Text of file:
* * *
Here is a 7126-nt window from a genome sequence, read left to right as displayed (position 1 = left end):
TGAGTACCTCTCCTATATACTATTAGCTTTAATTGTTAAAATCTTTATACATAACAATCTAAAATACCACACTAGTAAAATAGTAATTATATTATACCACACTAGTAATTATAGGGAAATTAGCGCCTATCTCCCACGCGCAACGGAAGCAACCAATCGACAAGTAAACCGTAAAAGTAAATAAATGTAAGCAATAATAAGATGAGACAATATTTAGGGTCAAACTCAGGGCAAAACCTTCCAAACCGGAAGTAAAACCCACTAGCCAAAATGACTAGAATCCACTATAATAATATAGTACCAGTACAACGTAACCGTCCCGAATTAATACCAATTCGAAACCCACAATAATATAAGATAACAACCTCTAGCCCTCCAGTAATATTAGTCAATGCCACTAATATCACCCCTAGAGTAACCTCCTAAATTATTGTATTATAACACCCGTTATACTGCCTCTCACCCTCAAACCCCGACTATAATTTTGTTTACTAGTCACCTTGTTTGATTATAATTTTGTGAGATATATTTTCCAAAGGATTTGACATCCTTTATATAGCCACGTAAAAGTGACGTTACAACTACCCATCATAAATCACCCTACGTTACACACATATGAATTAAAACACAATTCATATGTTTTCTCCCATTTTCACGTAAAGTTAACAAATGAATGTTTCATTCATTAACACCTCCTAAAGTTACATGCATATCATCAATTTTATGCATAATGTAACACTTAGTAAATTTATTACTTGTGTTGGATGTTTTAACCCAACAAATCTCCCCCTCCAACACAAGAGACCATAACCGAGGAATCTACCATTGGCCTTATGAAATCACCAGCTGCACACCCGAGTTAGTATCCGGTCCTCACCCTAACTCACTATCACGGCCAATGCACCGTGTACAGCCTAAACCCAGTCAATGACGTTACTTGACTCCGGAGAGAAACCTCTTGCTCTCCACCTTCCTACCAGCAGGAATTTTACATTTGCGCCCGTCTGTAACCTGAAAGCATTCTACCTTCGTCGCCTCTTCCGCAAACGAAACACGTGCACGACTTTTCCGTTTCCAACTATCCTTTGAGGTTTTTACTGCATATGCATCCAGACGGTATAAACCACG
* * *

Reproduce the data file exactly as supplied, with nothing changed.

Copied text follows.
Here is a 7126-nt window from a genome sequence, read left to right as displayed (position 1 = left end):
TGAGTACCTCTCCTATATACTATTAGCTTTAATTGTTAAAATCTTTATACATAACAATCTAAAATACCACACTAGTAAAATAGTAATTATATTATACCACACTAGTAATTATAGGGAAATTAGCGCCTATCTCCCACGCGCAACGGAAGCAACCAATCGACAAGTAAACCGTAAAAGTAAATAAATGTAAGCAATAATAAGATGAGACAATATTTAGGGTCAAACTCAGGGCAAAACCTTCCAAACCGGAAGTAAAACCCACTAGCCAAAATGACTAGAATCCACTATAATAATATAGTACCAGTACAACGTAACCGTCCCGAATTAATACCAATTCGAAACCCACAATAATATAAGATAACAACCTCTAGCCCTCCAGTAATATTAGTCAATGCCACTAATATCACCCCTAGAGTAACCTCCTAAATTATTGTATTATAACACCCGTTATACTGCCTCTCACCCTCAAACCCCGACTATAATTTTGTTTACTAGTCACCTTGTTTGATTATAATTTTGTGAGATATATTTTCCAAAGGATTTGACATCCTTTATATAGCCACGTAAAAGTGACGTTACAACTACCCATCATAAATCACCCTACGTTACACACATATGAATTAAAACACAATTCATATGTTTTCTCCCATTTTCACGTAAAGTTAACAAATGAATGTTTCATTCATTAACACCTCCTAAAGTTACATGCATATCATCAATTTTATGCATAATGTAACACTTAGTAAATTTATTACTTGTGTTGGATGTTTTAACCCAACAAATCTCCCCCTCCAACACAAGAGACCATAACCGAGGAATCTACCATTGGCCTTATGAAATCACCAGCTGCACACCCGAGTTAGTATCCGGTCCTCACCCTAACTCACTATCACGGCCAATGCACCGTGTACAGCCTAAACCCAGTCAATGACGTTACTTGACTCCGGAGAGAAACCTCTTGCTCTCCACCTTCCTACCAGCAGGAATTTTACATTTGCGCCCGTCTGTAACCTGAAAGCATTCTACCTTCGTCGCCTCTTCCGCAAACGAAACACGTGCACGACTTTTCCGTTTCCAACTATCCTTTGAGGTTTTTACTGCATATGCATCCAGACGGTATAAACCACG